Robin R. Kelleher: 2021 candidate for North Barrington village board

  • Robin Kelleher

    Robin Kelleher

Updated 3/24/2021 10:32 PM

Seven candidates for three seats



City: North Barrington

Age: 45

Occupation: Attorney at Law Office of Robin R. Kelleher

Civic involvement: This is my first civic endeavor, which I believe is a valuable asset to the Village of North Barrington. I am not a politician with an agenda. I am a working mother with school-age children excited to serve MY Village. I have a legal mind with a pulse on our community.


Q: How do you view your role in confronting the pandemic: provide leadership even if unpopular, give a voice to constituents -- even ones with whom you disagree, or defer to state and federal authorities?

A: I believe that residents and local government should follow the direction of health care professionals tasked with monitoring the spread of the virus and the measures to lessen spread. I support masks, social distancing, hand sanitation and all ways to best effectuate these prevention methods in public places. I would encourage resident input with respect to implementation of prevention tactics in order to uphold public health, yet allow businesses to remain open and operate safely. Residents' opinions and ideas can benefit the community and should be heard.

Q: Did your town continue to adequately serve its constituents during the disruptions caused by the pandemic? If so, please cite an example of how it successfully adjusted to providing services. If not, please cite a specific example of what could have been done better.

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A: Yes, I believe the Village of North Barrington did very well in preventing any lapse in public services during the pandemic. Both garbage and snow removal has been adequate and continued on the pre-pandemic schedule. Village board meetings have been efficiently conducted via Zoom (and open to the public to attend virtually). Access to the Village Hall has been limited in order to safeguard public health, all the while maintaining daily business matters. I am pleased with the amount of local information that is available on the Village website, email updater, as well as the quarterly newsletter.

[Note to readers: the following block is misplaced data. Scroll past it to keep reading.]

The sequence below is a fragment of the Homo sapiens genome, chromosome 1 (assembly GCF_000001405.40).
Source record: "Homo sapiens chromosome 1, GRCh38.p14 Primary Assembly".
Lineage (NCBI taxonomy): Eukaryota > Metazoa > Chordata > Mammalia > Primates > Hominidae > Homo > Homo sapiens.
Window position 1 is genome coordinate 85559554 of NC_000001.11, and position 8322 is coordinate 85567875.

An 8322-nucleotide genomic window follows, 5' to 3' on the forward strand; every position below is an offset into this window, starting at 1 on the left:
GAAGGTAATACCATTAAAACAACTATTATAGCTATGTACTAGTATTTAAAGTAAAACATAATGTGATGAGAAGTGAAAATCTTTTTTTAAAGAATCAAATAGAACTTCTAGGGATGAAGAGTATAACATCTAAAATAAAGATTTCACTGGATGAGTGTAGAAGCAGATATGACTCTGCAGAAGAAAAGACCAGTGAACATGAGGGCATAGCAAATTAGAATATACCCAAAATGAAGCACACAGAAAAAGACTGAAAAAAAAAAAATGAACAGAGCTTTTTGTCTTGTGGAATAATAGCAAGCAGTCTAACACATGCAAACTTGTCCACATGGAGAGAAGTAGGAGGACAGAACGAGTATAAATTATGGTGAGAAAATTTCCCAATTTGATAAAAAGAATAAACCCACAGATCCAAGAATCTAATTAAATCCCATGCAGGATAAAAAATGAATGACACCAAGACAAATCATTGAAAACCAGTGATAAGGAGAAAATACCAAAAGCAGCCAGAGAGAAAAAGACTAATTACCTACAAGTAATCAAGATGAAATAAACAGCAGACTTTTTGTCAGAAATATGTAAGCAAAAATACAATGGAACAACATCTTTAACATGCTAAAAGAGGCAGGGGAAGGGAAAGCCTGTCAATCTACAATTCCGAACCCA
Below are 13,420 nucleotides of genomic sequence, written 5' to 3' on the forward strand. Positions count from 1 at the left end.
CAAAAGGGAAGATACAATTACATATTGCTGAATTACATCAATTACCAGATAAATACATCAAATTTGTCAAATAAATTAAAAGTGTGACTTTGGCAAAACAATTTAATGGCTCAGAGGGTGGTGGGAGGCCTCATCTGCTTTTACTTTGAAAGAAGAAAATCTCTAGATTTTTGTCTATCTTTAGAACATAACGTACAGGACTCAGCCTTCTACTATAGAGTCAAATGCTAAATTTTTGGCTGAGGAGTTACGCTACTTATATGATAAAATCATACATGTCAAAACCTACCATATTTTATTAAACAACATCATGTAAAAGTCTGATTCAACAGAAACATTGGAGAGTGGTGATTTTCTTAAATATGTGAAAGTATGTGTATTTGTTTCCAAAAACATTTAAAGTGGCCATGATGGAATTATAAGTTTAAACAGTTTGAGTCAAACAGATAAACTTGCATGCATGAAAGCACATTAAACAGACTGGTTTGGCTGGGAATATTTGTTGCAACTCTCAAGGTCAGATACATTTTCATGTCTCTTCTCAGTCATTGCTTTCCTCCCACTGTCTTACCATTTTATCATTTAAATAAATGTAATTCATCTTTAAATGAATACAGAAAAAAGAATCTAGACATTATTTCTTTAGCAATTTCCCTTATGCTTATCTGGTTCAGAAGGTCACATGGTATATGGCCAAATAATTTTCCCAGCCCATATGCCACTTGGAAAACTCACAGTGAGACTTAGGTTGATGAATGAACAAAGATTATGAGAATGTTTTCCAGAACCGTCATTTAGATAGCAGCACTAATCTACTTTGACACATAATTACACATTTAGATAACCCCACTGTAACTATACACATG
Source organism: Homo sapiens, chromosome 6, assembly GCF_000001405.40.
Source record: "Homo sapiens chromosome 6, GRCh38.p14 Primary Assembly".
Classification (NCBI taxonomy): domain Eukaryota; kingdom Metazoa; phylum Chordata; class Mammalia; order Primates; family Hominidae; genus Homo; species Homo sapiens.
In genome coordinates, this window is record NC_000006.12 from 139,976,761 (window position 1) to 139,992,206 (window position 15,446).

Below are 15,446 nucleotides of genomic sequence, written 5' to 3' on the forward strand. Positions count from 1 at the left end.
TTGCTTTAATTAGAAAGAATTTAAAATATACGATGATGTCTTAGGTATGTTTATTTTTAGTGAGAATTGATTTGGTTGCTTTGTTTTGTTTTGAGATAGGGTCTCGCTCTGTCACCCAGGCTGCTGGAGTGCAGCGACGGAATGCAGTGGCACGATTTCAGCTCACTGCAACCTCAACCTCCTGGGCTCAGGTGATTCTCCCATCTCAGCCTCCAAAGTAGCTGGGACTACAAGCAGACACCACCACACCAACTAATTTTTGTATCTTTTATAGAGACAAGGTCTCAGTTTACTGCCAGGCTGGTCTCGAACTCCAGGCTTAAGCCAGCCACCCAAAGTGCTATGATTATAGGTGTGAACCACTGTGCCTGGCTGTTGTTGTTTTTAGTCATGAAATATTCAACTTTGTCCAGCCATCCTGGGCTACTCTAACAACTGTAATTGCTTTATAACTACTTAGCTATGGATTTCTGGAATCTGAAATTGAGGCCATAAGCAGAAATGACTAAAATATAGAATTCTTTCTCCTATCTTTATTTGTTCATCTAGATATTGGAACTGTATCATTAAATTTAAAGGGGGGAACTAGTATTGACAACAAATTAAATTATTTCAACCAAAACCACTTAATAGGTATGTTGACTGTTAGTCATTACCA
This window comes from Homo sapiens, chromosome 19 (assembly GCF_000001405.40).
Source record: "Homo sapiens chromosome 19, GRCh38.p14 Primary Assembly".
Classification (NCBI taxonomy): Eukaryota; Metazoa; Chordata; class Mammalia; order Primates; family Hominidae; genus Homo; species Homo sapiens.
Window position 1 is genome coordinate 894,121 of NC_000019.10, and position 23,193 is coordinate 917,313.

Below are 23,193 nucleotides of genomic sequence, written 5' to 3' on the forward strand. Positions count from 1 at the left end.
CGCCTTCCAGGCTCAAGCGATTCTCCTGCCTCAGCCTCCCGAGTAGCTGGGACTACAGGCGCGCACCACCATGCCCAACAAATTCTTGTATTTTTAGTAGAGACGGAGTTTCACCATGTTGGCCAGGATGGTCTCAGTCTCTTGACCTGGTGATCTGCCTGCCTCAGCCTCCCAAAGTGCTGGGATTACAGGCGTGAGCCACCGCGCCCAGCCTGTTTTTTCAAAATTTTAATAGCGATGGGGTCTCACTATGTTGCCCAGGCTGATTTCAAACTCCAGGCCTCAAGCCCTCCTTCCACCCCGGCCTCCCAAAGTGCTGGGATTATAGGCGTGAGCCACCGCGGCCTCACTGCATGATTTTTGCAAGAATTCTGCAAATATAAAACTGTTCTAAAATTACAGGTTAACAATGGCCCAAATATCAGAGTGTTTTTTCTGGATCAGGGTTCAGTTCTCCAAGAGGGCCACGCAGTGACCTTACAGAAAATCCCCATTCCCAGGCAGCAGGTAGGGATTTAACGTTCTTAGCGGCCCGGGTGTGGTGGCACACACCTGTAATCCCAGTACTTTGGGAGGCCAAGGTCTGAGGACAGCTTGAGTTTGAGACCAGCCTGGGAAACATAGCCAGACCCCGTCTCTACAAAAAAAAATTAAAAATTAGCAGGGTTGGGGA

Q: In light of our experiences with COVID-19, what safeguards/guidelines should you put in place to address any future public health crises?

A: I firmly believe as a nation that we have learned a monumental lesson regarding public health and the benefits of taking rather simple measures to reduce the spread of germs. Some examples would be consistent germ mitigation processes at retail shops, restaurants, municipal and other public gathering spaces, such as more hand sanitation stations and methods to clean heavily touched surfaces. Certainly until we can get the spread under control while our most vulnerable citizens are able to be vaccinated, social distancing and masks are a must.

Q: What cuts can local government make to reduce the burden of the pandemic on taxpayers?

A: I was so pleased that our Village has voted to NOT raise 2021 property taxes. I support this measure as being the #1 way to financially assist residents who have been impacted by the pandemic, whether through job loss, decreased business revenue, increased medical expenses or indirect effects from the stagnant economy. Possibly organizing a communitywide job fair event (virtual forum or summer outdoors event), whereby recently unemployed could network with employers who may have been forced to reinvent their business. Facilitating employment should be a priority of local government.